These scenes show the wooded savannah landscape of the Uduk people's home area in the southern Blue Nile in the 1960s. On the left, the people are tying up bundles of newly harvested maize for storage over the coming year. On the right, the view looks southwards to Jebel Bisho, a flat-topped hill remembered as a refuge where their grandparents fled during disturbances of the 1890s - one of the places where they initially fled for safety during the civil war which broke out a century later, displacing everyone from these villages by 1990.

The people were stranded at Nordeng, near Nasir, in the rainy season of 1991. This was in the flat flood plains of the Sobat river, tributary of the White Nile. They sheltered at first under sticks and green plastic sheeting donated by an agency. Later they collected enough grass for simple huts, but the rains and floods returned.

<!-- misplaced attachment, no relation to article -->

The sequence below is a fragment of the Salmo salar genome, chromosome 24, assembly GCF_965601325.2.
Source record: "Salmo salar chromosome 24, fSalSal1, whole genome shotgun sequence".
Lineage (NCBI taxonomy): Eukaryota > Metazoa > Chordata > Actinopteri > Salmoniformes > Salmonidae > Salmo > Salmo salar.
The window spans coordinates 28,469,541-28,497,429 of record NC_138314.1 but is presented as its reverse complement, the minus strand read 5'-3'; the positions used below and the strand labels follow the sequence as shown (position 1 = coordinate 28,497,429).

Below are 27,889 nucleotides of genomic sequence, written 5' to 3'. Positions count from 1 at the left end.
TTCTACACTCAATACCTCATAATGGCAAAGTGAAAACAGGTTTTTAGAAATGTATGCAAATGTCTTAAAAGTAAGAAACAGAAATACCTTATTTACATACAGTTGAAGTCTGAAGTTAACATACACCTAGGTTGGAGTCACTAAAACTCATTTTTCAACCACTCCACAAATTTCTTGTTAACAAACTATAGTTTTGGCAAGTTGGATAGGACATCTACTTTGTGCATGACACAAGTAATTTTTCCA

After the political upheavals of the time settled down, they were granted temporary relief in 1993 by the Ethiopian government and the UNHCR in the refugee scheme at Bonga, where a whole generation were to grow up.